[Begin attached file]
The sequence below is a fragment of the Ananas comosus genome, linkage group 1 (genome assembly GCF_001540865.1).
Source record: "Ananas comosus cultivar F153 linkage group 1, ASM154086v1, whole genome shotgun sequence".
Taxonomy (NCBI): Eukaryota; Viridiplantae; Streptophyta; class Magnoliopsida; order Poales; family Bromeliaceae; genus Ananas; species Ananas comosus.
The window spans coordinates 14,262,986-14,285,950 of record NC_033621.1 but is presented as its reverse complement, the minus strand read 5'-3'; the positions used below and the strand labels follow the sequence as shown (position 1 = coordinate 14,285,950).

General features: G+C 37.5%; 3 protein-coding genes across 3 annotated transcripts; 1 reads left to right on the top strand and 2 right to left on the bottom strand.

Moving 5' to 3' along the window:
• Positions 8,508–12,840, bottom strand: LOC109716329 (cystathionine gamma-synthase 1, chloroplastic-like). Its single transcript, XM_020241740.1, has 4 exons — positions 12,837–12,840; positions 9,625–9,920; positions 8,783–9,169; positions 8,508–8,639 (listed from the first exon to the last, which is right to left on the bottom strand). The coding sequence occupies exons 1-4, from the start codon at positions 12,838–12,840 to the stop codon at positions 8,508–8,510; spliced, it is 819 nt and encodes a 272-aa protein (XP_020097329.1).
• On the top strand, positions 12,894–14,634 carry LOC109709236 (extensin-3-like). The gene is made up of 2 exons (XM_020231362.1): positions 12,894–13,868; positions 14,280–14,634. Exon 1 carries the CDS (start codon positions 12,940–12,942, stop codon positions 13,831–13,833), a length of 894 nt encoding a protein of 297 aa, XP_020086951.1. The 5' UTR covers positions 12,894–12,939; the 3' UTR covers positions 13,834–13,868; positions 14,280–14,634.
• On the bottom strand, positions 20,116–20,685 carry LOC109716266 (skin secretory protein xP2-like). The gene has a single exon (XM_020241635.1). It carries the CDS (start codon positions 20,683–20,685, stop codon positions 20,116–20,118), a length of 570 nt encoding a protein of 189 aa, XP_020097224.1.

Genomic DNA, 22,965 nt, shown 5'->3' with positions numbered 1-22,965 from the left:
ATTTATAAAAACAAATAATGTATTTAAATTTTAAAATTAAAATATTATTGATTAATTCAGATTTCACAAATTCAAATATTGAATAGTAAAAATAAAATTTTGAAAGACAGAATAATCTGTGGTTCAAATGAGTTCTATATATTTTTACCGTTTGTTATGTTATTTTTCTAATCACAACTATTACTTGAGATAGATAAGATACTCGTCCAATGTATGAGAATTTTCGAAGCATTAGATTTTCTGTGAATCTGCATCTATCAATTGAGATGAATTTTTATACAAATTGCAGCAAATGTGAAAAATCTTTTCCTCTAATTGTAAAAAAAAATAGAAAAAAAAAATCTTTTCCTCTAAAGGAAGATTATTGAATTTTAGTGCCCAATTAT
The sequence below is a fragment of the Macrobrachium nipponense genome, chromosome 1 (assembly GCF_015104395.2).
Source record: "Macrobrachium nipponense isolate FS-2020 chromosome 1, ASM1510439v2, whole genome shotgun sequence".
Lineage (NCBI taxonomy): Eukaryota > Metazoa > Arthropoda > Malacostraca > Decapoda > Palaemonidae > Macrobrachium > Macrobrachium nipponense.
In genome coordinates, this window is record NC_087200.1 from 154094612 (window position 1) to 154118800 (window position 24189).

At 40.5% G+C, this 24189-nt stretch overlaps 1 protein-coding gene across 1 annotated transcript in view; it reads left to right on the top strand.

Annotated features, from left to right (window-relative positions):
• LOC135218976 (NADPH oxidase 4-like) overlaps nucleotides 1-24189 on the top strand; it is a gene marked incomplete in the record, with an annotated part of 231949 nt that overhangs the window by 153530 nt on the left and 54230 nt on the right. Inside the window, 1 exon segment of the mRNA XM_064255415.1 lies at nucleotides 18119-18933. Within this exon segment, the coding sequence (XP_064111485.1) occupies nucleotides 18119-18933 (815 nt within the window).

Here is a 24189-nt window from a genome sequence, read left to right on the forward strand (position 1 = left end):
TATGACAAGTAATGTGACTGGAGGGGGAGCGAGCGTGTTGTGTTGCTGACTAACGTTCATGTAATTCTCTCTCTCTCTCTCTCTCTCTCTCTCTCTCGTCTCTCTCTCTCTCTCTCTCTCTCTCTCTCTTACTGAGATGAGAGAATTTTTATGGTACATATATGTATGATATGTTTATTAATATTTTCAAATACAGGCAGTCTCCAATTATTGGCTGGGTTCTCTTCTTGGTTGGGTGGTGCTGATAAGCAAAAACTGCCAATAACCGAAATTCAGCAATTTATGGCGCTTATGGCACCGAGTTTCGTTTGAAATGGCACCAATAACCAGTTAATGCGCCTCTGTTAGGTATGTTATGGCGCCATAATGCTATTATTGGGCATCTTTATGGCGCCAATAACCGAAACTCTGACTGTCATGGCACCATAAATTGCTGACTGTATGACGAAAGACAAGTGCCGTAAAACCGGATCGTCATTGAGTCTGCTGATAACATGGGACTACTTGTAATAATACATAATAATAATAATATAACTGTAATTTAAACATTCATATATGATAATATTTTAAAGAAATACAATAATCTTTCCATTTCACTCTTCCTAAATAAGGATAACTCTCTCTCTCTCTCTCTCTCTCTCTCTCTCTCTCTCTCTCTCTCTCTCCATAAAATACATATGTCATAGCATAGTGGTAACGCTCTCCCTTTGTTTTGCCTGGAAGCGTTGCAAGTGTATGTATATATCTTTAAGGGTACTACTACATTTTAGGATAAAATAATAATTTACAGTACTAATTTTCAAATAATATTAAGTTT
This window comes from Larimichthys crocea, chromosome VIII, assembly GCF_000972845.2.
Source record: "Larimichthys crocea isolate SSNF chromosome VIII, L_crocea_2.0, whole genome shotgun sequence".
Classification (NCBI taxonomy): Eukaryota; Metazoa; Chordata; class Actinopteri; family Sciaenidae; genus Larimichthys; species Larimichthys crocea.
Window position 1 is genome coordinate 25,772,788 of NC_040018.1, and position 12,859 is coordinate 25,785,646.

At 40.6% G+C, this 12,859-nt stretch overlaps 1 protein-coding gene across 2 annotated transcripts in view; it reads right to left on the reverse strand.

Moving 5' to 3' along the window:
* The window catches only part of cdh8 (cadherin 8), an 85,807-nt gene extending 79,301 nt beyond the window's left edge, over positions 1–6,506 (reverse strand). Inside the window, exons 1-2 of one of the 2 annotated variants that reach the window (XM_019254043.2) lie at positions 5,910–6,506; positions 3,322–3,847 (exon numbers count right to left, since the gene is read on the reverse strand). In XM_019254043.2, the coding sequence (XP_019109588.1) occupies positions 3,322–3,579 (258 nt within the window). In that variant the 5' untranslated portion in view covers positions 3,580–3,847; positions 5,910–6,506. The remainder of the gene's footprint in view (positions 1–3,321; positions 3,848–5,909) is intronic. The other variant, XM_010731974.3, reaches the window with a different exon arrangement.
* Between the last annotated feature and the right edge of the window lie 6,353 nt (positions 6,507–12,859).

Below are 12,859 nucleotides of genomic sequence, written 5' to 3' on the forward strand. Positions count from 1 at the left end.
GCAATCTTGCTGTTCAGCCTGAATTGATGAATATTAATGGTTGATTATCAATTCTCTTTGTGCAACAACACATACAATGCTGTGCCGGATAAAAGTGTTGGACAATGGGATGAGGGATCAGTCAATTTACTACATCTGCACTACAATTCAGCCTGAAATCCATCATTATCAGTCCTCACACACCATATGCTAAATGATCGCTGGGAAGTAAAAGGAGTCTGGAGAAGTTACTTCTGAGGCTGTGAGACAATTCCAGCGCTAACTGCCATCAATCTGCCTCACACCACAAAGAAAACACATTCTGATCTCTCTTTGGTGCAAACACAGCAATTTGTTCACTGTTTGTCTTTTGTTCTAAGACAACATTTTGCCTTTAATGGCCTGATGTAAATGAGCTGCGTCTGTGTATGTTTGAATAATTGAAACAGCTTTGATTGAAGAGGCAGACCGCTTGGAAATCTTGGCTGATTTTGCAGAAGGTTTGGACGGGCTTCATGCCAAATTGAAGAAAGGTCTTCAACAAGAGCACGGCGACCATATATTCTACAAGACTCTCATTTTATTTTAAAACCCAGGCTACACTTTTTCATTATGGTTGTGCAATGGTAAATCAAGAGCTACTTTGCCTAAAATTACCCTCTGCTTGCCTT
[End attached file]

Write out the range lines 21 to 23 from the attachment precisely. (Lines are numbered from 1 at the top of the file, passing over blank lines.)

This window comes from Larimichthys crocea, chromosome VIII, assembly GCF_000972845.2.
Source record: "Larimichthys crocea isolate SSNF chromosome VIII, L_crocea_2.0, whole genome shotgun sequence".
Classification (NCBI taxonomy): Eukaryota; Metazoa; Chordata; class Actinopteri; family Sciaenidae; genus Larimichthys; species Larimichthys crocea.